BY KEN LITTLE
Traffic fatalities are on the decline in Greene County and across the state, according to figures from the Tennessee Department of Safety and Homeland Security.
Fewer road deaths could be a result of both driver education and increased enforcement efforts, Greene County Sheriff Steve Burns said late last week.
The unofficial 2013 highway fatality total in Greene County is 15. That compares to 17 road deaths countywide in 2012 and 20 in 2011.
Statewide, preliminary figures announced Thursday by the state Department of Safety and Homeland Security show 988 traffic fatalities in 2013. That's a 2.7 percent decrease in vehicular deaths on Tennessee roadways last year compared to 2012, when there were 1,015 traffic fatalities.
The 2013 traffic fatality numbers include vehicular deaths reported by all Tennessee law enforcement agencies, departmental spokeswoman Dalya Qualls said.
Agencies such as the Tennessee Highway Patrol conducted saturation patrols, seat belt, sobriety and driver's license checkpoints, and bar/tavern checks during peak 2013 holiday periods such as the recent New Year's Eve holiday.
The Greene County Sheriff's Department and the Greeneville Police Department have also been proactive in enforcing traffic laws and keeping roads free of impaired drivers.
"All law enforcement agencies across the state have tried to increase patrols and work on these things," Burns said.
In Tennessee, the preliminary number of alcohol-related crashes shows a decrease of 3.7 percent in 2013, compared to the same time period last year.
As of Dec. 20, there were 2,072 crashes involving impaired drivers. That's 80 fewer than the 2,152 crashes during the same time frame in 2012.
Unofficial traffic fatality figures in 2013 for counties surrounding Greene include Cocke, 10; Hancock, 1; Hamblen, 12; Hawkins, 6; Sullivan, 28; Unicoi, 3; and Washington, 13.
The county with the most traffic fatalities in the state in 2013 is Shelby, with 98.
DRIVER EDUCATION EFFORTS
The Tennessee Department of Safety and Homeland Security has spearheaded driver education efforts across the state.
Education efforts include an initiative by the Tennessee Department of Transportation to display daily traffic fatality figures on overhead message boards across the state.
The figure was updated each weekday in 2013 and compared to the number of fatalities on the same date in 2012.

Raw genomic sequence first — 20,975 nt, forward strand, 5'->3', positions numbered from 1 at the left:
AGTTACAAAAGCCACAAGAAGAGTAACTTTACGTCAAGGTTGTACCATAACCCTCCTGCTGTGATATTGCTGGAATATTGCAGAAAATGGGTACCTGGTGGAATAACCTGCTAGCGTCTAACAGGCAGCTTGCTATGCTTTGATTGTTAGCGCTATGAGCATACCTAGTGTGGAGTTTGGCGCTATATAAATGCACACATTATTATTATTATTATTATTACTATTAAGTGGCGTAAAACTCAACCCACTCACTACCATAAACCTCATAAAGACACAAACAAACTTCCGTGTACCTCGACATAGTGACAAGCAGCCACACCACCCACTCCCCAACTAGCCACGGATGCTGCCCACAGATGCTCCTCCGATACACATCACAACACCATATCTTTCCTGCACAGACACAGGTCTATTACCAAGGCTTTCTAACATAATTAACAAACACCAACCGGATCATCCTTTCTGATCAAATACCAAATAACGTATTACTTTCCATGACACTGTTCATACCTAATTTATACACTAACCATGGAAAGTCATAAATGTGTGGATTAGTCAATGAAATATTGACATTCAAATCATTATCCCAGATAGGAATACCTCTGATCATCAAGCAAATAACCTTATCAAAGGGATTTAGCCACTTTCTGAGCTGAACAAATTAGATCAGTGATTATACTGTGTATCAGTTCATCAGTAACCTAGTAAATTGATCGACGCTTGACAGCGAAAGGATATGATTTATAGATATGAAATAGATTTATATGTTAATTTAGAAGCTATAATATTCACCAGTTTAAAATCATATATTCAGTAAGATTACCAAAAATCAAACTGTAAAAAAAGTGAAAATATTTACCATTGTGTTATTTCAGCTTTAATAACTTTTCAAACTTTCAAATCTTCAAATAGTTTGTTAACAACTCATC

The Tennessee Highway Patrol took a strategic and data-driven approach in 2013 to DUI enforcement efforts that resulted in more than 5,000 arrests for driving under the influence through mid-October.
State troopers have also focused on issuing seatbelt citations in 2013.
MOVING 'IN RIGHT DIRECTION'
"The decline in the number of traffic fatalities in 2013 indicates that Tennessee is moving in the right direction," Commissioner Bill Gibbons of the state Department of Safety and Homeland Security said in a news release.
"Our focus on data-driven deployment of state troopers to have the maximum impact on DUI and seat belt enforcement is paying off. We have much more work to do, though," Gibbons said.
Impaired-driving fatalities fell 26.7 percent from 2010 to 2013 in Tennessee. In 2013, preliminary statistics indicate 211 people were killed in alcohol-related crashes across the state, or 24.1 percent of the total.
Tennessee state troopers increased their number of DUI arrests in 2013 to 6,428, a 90.4 percent increase over 2010.
State troopers also issued 74,277 seat belt and child-restraint-device citations in 2013, a 135.1 percent increase from the 31,599 citations issued in 2010.
Unrestrained motorists accounted for 48.9 percent, or 364, of vehicle occupants killed in 2013 in Tennessee, Qualls said..
Other contributing factors in fatal crashes included speed and distracted driving, with 184 and 167 deaths, respectively.
Pedestrian fatalities increased by 25 percent over the previous year, from 68 in 2012 to 85 in 2013.
"In 2014, we will employ a predictive analytics model (C.R.A.S.H.) to look even more closely at where traffic crashes are most likely to occur and deploy our resources, both in educational efforts and enforcement," THP Col. Tracy Trott said in the news release.
"We hope that this new tool will help reduce serious injury and fatal crashes across the state," he added.
Preliminary statistics as of Friday show one person has died on Tennessee roadways in 2014, compared to eight on Jan. 3, 2013.